Morphologically, we found abnormal mitochondrial proliferation by means of succinate dehydrogenase staining, with several COX-negative fibers in the muscle biopsy specimens (data not shown). Fibers with strong succinate dehydrogenase staining represented about 15% of the muscle fibers. In addition, we found vessels that were strongly reactive for succinate dehydrogenase. The mosaic pattern of the COX activity suggested an mtDNA origin of the disease. This finding was further corroborated by the analysis of serial sections, which showed a decreased immunoreactivity for the mtDNA-encoded subunits COXII and, partially, COXI (Figure 2A). The nuclear DNA–encoded subunits COXIV and COXVIc were virtually normal. Biochemically, we found a partial and isolated COX deficiency (residual activity was 50% normal) in the patient's muscle homogenate and increased citrate synthase activity indicating mitochondrial proliferation. When compared with the human reference sequence, complete mtDNA sequence analysis identified 3 sequence changes, 2 of which were reported polymorphisms. The remaining change, a G12147A transition in the tRNAHis gene (Figure 2B), appeared to be the likely pathogenic mutation. The mutation was present in 81% of the muscle mtDNA molecules and in 25% of the mtDNA from the patient's blood, but it was absent in blood, hair roots, and urinary sediment from 11 healthy maternal relatives (Figure 2C). Single-muscle fiber analysis showed more abundant mutated genomes in abnormally appearing muscle fibers (n = 22) than in normal fibers (n = 15). The mean ± SD percentage of mutant mtDNA was 90% ± 2% in the former group and 58% ± 6% in the latter, and this difference was significant (P = .007). In the 12 ragged red–COX-negative fibers studied, the average of mutated genomes was even more abundant (94%).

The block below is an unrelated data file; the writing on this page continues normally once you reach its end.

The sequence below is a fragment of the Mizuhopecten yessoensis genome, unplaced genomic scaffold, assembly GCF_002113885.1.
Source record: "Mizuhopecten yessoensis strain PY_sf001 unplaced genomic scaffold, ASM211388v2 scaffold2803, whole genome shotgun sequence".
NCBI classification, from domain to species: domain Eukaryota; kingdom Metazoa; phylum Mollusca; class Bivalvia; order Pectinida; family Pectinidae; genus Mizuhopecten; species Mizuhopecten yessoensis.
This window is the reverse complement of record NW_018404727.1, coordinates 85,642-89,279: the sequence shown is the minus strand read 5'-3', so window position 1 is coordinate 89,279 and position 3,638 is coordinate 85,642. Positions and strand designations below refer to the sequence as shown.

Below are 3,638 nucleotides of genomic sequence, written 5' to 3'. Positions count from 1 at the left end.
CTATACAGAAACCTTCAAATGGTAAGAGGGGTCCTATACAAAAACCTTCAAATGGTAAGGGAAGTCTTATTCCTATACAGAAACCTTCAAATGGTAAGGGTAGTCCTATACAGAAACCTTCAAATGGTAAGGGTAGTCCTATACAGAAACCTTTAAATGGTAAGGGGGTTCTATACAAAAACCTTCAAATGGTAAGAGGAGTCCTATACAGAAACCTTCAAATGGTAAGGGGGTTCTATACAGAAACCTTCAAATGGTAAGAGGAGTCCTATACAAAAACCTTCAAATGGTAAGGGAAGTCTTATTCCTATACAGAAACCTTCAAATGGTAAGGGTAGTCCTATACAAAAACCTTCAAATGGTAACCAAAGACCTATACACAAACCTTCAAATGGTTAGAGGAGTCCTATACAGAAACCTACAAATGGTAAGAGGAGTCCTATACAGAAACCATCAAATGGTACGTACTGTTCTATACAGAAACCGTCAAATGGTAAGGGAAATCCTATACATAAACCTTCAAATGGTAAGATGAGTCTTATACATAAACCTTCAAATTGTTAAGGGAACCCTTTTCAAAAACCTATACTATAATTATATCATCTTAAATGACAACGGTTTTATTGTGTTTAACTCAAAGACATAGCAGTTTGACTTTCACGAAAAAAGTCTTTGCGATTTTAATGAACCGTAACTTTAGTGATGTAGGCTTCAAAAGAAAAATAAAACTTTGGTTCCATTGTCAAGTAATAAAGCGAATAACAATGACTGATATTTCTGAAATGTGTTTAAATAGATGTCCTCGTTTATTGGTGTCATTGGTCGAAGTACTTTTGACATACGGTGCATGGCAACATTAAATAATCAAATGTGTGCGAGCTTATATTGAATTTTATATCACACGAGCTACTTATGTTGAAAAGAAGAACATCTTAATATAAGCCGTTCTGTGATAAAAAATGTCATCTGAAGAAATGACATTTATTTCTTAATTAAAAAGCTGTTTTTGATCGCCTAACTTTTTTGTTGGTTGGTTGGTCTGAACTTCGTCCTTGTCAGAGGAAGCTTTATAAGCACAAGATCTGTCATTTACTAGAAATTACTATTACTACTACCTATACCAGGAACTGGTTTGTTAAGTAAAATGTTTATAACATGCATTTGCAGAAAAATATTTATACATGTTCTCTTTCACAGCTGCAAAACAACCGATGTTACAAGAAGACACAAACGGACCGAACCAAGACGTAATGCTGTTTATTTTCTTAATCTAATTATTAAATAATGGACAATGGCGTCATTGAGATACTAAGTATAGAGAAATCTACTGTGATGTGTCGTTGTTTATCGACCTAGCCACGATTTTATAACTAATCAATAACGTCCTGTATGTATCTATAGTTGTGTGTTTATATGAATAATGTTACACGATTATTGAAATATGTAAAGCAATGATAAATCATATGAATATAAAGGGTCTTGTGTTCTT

A, Results of immunohistochemistry in serial muscle sections from a control subject and the proband (patient III:1) using antibodies against cytochrome-c oxidase subunit I (COXI) and COXII (bar indicates 60 mm). In serial sections, a COX-negative muscle fiber is indicated by an arrowhead. B, Electropherogram of the mitochondrial DNA (mtDNA) transfer RNA (tRNA)His gene flanking the novel G12147A mutation. The sequence of DNA from a healthy control and patient III:1 are presented. Sequencing was performed by means of an antisense primer. The arrow indicates the novel mutation. C, Autoradiogram of the restriction-fragment length polymorphism analysis used to quantitate mutant mtDNA. A 470–base pair (bp) polymerase chain reaction fragment flanking the tRNAHis gene was amplified using suitable oligonucleotide primers. The amplicon was cleaved with the endonuclease Tsp509I and electrophoresed on a 12% polyacrylamide gel, and the dried gel was exposed to an x-ray film. The G12147A mutation introduces an additional Tsp509I site of cleavage in the 389-bp fragment (wild-type [wt]) generating 2 additional fragments sized 163 and 226 bp (mutation [mut]). Lanes 1 to 9 are subjects III:1, III:2, III:3, III:4, II:2, II:3, I:1, I:2, and I:3 in the superimposed pedigree. Lanes 10 and 11 are from a healthy control and a patient with the A3243G mtDNA mutation, respectively. The DNA marker size is also indicated. No sample could be tested from the deceased mother (II:1). The solid symbols in the pedigree show clinically affected family members; open symbols, healthy members; squares, male members; circles, female members; slash, deceased; and arrow, proband.